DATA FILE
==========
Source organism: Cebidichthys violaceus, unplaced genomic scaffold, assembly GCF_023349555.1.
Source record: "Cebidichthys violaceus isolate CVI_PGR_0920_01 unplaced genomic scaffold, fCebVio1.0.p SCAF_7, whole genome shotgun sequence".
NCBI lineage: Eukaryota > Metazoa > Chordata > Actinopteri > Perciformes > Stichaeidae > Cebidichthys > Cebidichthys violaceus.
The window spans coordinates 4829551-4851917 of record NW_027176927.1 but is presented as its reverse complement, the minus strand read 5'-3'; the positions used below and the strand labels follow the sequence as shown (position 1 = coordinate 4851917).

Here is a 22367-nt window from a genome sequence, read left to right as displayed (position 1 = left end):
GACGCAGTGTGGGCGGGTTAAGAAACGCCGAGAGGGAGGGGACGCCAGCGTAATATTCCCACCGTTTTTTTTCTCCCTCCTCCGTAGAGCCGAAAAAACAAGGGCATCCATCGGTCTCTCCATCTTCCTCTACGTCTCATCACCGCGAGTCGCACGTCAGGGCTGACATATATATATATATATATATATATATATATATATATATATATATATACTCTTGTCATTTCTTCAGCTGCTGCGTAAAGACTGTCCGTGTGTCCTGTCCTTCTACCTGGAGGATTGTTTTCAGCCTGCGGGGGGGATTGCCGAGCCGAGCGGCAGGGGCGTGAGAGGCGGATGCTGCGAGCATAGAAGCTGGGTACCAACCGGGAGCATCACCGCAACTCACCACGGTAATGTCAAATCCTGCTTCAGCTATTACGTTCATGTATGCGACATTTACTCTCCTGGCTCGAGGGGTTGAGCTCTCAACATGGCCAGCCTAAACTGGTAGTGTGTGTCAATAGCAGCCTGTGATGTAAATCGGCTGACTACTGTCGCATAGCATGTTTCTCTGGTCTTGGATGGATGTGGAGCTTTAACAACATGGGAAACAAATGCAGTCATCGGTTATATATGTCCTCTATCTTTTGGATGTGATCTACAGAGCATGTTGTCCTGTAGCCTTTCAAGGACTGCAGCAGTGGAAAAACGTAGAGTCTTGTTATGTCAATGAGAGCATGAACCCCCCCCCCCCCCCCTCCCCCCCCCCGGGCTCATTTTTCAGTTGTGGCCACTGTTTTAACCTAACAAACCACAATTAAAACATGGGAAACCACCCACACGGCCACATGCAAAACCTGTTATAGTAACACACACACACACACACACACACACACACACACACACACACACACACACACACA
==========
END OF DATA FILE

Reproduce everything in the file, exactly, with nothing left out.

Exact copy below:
Source organism: Cebidichthys violaceus, unplaced genomic scaffold, assembly GCF_023349555.1.
Source record: "Cebidichthys violaceus isolate CVI_PGR_0920_01 unplaced genomic scaffold, fCebVio1.0.p SCAF_7, whole genome shotgun sequence".
NCBI lineage: Eukaryota > Metazoa > Chordata > Actinopteri > Perciformes > Stichaeidae > Cebidichthys > Cebidichthys violaceus.
The window spans coordinates 4829551-4851917 of record NW_027176927.1 but is presented as its reverse complement, the minus strand read 5'-3'; the positions used below and the strand labels follow the sequence as shown (position 1 = coordinate 4851917).

Here is a 22367-nt window from a genome sequence, read left to right as displayed (position 1 = left end):
GACGCAGTGTGGGCGGGTTAAGAAACGCCGAGAGGGAGGGGACGCCAGCGTAATATTCCCACCGTTTTTTTTCTCCCTCCTCCGTAGAGCCGAAAAAACAAGGGCATCCATCGGTCTCTCCATCTTCCTCTACGTCTCATCACCGCGAGTCGCACGTCAGGGCTGACATATATATATATATATATATATATATATATATATATATATATATATACTCTTGTCATTTCTTCAGCTGCTGCGTAAAGACTGTCCGTGTGTCCTGTCCTTCTACCTGGAGGATTGTTTTCAGCCTGCGGGGGGGATTGCCGAGCCGAGCGGCAGGGGCGTGAGAGGCGGATGCTGCGAGCATAGAAGCTGGGTACCAACCGGGAGCATCACCGCAACTCACCACGGTAATGTCAAATCCTGCTTCAGCTATTACGTTCATGTATGCGACATTTACTCTCCTGGCTCGAGGGGTTGAGCTCTCAACATGGCCAGCCTAAACTGGTAGTGTGTGTCAATAGCAGCCTGTGATGTAAATCGGCTGACTACTGTCGCATAGCATGTTTCTCTGGTCTTGGATGGATGTGGAGCTTTAACAACATGGGAAACAAATGCAGTCATCGGTTATATATGTCCTCTATCTTTTGGATGTGATCTACAGAGCATGTTGTCCTGTAGCCTTTCAAGGACTGCAGCAGTGGAAAAACGTAGAGTCTTGTTATGTCAATGAGAGCATGAACCCCCCCCCCCCCCCCTCCCCCCCCCCGGGCTCATTTTTCAGTTGTGGCCACTGTTTTAACCTAACAAACCACAATTAAAACATGGGAAACCACCCACACGGCCACATGCAAAACCTGTTATAGTAACACACACACACACACACACACACACACACACACACACACACACACACACACACA